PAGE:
Security Watch

PSA-TEC and ESX coverage, municipal monitoring in Illinois, more


The Electronic Security Association (ESA) and the Central Station Alarm Association (CSAA) raced to the Charlotte Convention Center in early June for the ESX show and the results were positive all around.
Systems integrators, dealers, manufacturers and distributors gathered for days of educational topics, exhibits and lots of fun networking events-including a pub crawl that included bull riding and karaoke.

Leading industry accolades

One of the well-known events is the presentation of the Morris F. Weinstock Person of the Year Award, which went to Michael A. Miller of Moon Security Services and the Sara E. Jackson Memorial Award, presented to LJ Lynes of Stanley Security Solutions.

The Weinstock Person of the Year Award was initiated by the family of Morris F. Weinstock to honor the lifetime work of the ESA co-founder and past president. Miller was lauded for his tireless efforts to the organization and was equally surprised when his mother and two sisters came on stage during the announcement of the awards at the NASCAR Hall of Fame. Miller has been involved in the security industry since the late 1970s. He served ESA of Washington as president three times. In 2005, Miller was honored with the Sarah E. Jackson Memorial Award for his outstanding leadership as a committee chair. (The Weinstock award was sponsored by Interlogix).

"I think I can make a difference, I said to my wife, when I asked permission to take on the role of president," Miller told the audience. "I owe a lot to my wife and my family so I could go out and take on the important role of president. My mentor, George Gunning, said to remember all my stakeholders and that's what I did."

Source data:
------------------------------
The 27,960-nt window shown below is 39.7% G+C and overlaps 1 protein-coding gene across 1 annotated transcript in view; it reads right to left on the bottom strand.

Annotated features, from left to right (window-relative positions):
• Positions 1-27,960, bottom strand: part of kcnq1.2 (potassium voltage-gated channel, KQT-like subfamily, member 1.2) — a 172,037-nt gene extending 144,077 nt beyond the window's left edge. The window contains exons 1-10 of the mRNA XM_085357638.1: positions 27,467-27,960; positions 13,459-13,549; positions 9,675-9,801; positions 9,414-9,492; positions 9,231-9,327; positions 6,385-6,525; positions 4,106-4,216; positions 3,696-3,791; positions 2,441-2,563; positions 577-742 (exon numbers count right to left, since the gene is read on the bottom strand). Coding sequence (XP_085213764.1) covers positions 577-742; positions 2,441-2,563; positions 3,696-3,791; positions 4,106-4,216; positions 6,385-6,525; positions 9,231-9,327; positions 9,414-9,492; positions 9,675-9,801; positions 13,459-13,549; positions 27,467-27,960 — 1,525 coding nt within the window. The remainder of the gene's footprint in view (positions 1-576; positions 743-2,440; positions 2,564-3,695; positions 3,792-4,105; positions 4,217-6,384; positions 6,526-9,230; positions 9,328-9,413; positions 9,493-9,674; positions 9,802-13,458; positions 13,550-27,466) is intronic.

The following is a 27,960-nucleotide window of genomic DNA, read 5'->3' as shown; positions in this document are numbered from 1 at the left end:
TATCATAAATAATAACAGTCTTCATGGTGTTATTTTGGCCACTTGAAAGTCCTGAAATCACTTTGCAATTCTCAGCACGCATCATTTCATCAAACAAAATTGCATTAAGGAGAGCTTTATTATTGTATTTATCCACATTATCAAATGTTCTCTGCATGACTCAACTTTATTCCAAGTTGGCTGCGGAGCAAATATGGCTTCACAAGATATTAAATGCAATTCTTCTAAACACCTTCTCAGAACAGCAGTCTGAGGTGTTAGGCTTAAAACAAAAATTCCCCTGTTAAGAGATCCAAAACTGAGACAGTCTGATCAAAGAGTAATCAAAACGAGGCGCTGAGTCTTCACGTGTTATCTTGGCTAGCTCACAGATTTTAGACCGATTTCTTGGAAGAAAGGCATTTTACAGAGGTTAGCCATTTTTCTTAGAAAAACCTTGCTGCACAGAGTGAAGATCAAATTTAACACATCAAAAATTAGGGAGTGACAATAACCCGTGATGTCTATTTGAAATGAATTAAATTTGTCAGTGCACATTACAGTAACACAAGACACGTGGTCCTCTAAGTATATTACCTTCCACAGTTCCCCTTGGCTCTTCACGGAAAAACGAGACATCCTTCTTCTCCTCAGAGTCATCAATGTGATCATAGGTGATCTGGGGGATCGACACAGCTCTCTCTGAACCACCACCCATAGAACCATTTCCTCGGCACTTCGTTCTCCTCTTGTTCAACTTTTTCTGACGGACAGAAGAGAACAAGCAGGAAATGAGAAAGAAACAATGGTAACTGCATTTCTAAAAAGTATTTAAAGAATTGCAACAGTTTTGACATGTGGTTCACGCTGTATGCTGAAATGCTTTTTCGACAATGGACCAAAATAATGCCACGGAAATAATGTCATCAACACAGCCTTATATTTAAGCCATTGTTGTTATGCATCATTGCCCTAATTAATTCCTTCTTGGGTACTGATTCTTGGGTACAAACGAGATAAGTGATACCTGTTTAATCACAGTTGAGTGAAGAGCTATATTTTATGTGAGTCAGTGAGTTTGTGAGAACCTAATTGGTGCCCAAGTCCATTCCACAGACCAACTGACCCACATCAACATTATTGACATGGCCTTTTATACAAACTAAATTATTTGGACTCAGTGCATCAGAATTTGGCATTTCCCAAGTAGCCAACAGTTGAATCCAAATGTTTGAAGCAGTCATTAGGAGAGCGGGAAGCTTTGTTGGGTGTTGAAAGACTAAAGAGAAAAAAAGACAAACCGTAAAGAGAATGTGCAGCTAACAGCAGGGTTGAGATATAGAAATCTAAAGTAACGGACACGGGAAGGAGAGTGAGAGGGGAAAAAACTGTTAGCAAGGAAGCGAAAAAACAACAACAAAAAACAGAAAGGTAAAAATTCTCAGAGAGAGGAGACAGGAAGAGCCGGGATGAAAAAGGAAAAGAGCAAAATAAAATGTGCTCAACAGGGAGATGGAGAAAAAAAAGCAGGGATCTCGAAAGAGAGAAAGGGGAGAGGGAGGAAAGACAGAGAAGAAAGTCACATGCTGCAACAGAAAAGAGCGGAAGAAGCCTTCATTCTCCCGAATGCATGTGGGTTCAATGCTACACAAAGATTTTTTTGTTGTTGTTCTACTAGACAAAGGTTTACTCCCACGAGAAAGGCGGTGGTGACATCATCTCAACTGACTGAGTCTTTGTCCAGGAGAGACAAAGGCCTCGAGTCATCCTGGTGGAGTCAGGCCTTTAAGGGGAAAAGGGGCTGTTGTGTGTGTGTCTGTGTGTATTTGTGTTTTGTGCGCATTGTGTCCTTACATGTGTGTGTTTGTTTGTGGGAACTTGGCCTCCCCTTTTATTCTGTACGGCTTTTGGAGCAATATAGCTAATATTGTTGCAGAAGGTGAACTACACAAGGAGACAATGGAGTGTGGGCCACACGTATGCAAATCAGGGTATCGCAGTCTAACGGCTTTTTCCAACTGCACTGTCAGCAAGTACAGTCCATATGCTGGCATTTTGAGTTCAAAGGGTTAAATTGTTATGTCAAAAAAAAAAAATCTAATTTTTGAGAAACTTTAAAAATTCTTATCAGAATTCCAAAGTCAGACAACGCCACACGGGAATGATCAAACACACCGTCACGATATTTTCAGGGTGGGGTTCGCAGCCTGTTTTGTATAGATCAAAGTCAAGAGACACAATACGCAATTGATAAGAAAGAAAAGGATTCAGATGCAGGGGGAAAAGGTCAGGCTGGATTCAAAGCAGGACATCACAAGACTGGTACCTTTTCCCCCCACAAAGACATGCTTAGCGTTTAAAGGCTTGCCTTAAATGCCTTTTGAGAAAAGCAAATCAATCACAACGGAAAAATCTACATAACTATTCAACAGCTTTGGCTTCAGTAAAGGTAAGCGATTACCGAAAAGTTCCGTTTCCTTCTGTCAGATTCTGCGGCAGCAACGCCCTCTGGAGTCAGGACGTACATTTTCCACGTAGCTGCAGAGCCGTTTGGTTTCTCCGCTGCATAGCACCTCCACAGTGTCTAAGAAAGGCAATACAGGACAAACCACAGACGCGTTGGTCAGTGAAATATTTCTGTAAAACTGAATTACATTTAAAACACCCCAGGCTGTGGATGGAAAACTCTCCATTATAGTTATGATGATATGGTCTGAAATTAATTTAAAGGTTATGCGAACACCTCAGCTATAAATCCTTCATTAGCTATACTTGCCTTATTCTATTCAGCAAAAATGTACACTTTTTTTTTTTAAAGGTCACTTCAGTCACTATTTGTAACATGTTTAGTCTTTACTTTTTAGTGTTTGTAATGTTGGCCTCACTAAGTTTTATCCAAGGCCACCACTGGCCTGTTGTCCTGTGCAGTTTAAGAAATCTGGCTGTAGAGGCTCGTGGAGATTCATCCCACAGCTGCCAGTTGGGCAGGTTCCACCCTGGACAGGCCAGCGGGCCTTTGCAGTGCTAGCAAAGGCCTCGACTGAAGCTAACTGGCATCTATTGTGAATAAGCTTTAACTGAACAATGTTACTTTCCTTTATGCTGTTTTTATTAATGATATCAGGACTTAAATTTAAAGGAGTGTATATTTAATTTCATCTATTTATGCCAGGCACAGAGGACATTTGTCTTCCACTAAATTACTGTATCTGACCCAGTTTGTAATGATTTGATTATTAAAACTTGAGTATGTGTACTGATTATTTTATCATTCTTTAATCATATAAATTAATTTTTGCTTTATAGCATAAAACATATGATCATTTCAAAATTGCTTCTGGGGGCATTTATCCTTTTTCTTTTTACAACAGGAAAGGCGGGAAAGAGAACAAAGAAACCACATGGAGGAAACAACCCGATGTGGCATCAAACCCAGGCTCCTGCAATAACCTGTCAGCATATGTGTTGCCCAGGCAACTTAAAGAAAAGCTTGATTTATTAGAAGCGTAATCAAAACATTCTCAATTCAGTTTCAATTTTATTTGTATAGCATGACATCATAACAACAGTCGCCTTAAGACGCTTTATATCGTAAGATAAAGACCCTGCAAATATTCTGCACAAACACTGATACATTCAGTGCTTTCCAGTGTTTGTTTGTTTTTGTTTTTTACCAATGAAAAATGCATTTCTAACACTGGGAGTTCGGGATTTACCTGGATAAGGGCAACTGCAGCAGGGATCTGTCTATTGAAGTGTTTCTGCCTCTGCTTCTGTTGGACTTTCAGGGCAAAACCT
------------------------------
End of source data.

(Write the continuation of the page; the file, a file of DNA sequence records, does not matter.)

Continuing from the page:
LJ Lynes, a national training instructor for Stanley Works, received the 2011 Sara E. Jackson Memorial Award for his dedication and leadership as chairman of the ESA Education Committee. He was commended for his efforts to raise the standard of education across the country. He serves as national liaison director for the Tennessee Electronic Security Association. (The Sara E. Jackson Memorial award was sponsored by Honeywell Security Group.)

ESA Launches Consumer Site

Have you seen it? Redesigned with the consumer in mind, www.alarm.org provides helpful safety tips for consumers as well as offers potential customers an easy way to search for companies in their area. Launched by the Electronic Security Association, you can find an ESA member by zip code. There's also a section on alarm system Frequently Asked Questions, a police and fire chief's corner, news and Facebook, Twitter and YouTube links.

Where the Heck is SD&I?

You can find Security Dealer & Integrator magazine on the award-winning Web site, www.securityinfowatch.com. From the home page, simply click on the magazine name/logo at the top of the page. You will also find blogs from the editors of SD&I on the home page or on the SD&I landing page. For SD&I's article archives, go to our landing page: http://www.securityinfowatch.com/magazine/sdi/. To see our digital online edition, use this url: http://sdi.epubxpress.com.

Communities in McHenry County Engaged in Municipal Monitoring
IESA's Call to Action gets community officials involved

By Natalia Kosk

The city of McHenry, Woodstock, Crystal Lake and Algonquin are now engaged in municipal monitoring within McHenry County, Ill. The recent development means business taken away from the private alarm monitoring companies-EMERgency24, Stand Guard and Alarm Detection Systems, to name a few-and increased monitoring costs for business owners within those areas. And many of those business owners are "quite irate" according to Kevin Lehan, executive director of the Illinois Electronic Security Association (IESA), Arlington Heights, Ill.

A majority of real estate owners understand the impact this has on their multi-tenant locations and "are pretty upset about this," Lehan referenced. Real estate owners with multi-tenant facilities are potentially faced with an annual increased amount of an estimated "$10,000 additional cost that they would be responsible for to cover the alarm monitoring mandated by the ordinance," Lehan explained.